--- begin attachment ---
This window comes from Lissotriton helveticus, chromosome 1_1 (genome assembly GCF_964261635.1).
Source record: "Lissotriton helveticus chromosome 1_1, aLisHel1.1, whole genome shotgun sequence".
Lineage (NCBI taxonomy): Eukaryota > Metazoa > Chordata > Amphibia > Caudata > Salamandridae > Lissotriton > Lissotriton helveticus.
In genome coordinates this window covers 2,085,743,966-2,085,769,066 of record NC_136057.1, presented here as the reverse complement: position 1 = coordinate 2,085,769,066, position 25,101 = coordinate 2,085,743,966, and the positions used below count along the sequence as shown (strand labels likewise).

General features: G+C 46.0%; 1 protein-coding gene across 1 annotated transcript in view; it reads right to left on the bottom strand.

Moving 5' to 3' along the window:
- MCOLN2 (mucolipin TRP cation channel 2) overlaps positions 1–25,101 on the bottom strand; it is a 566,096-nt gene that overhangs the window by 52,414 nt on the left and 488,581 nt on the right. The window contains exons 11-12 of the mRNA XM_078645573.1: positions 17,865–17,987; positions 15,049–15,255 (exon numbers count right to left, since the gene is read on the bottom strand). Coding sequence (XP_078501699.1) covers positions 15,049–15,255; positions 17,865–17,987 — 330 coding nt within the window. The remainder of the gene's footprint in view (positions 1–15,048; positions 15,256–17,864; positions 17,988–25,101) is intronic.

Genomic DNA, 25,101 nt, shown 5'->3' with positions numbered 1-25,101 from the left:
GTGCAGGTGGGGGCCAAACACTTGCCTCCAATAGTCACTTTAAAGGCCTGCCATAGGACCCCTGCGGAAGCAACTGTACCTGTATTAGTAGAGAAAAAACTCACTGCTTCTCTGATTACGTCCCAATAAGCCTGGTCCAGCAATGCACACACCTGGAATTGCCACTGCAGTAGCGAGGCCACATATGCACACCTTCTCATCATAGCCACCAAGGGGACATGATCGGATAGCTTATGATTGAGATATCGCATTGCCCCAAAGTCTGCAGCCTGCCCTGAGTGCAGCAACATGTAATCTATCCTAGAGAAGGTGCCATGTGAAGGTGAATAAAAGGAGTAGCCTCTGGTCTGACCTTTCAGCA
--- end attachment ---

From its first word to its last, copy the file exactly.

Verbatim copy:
This window comes from Lissotriton helveticus, chromosome 1_1 (genome assembly GCF_964261635.1).
Source record: "Lissotriton helveticus chromosome 1_1, aLisHel1.1, whole genome shotgun sequence".
Lineage (NCBI taxonomy): Eukaryota > Metazoa > Chordata > Amphibia > Caudata > Salamandridae > Lissotriton > Lissotriton helveticus.
In genome coordinates this window covers 2,085,743,966-2,085,769,066 of record NC_136057.1, presented here as the reverse complement: position 1 = coordinate 2,085,769,066, position 25,101 = coordinate 2,085,743,966, and the positions used below count along the sequence as shown (strand labels likewise).

General features: G+C 46.0%; 1 protein-coding gene across 1 annotated transcript in view; it reads right to left on the bottom strand.

Moving 5' to 3' along the window:
- MCOLN2 (mucolipin TRP cation channel 2) overlaps positions 1–25,101 on the bottom strand; it is a 566,096-nt gene that overhangs the window by 52,414 nt on the left and 488,581 nt on the right. The window contains exons 11-12 of the mRNA XM_078645573.1: positions 17,865–17,987; positions 15,049–15,255 (exon numbers count right to left, since the gene is read on the bottom strand). Coding sequence (XP_078501699.1) covers positions 15,049–15,255; positions 17,865–17,987 — 330 coding nt within the window. The remainder of the gene's footprint in view (positions 1–15,048; positions 15,256–17,864; positions 17,988–25,101) is intronic.

Genomic DNA, 25,101 nt, shown 5'->3' with positions numbered 1-25,101 from the left:
GTGCAGGTGGGGGCCAAACACTTGCCTCCAATAGTCACTTTAAAGGCCTGCCATAGGACCCCTGCGGAAGCAACTGTACCTGTATTAGTAGAGAAAAAACTCACTGCTTCTCTGATTACGTCCCAATAAGCCTGGTCCAGCAATGCACACACCTGGAATTGCCACTGCAGTAGCGAGGCCACATATGCACACCTTCTCATCATAGCCACCAAGGGGACATGATCGGATAGCTTATGATTGAGATATCGCATTGCCCCAAAGTCTGCAGCCTGCCCTGAGTGCAGCAACATGTAATCTATCCTAGAGAAGGTGCCATGTGAAGGTGAATAAAAGGAGTAGCCTCTGGTCTGACCTTTCAGCA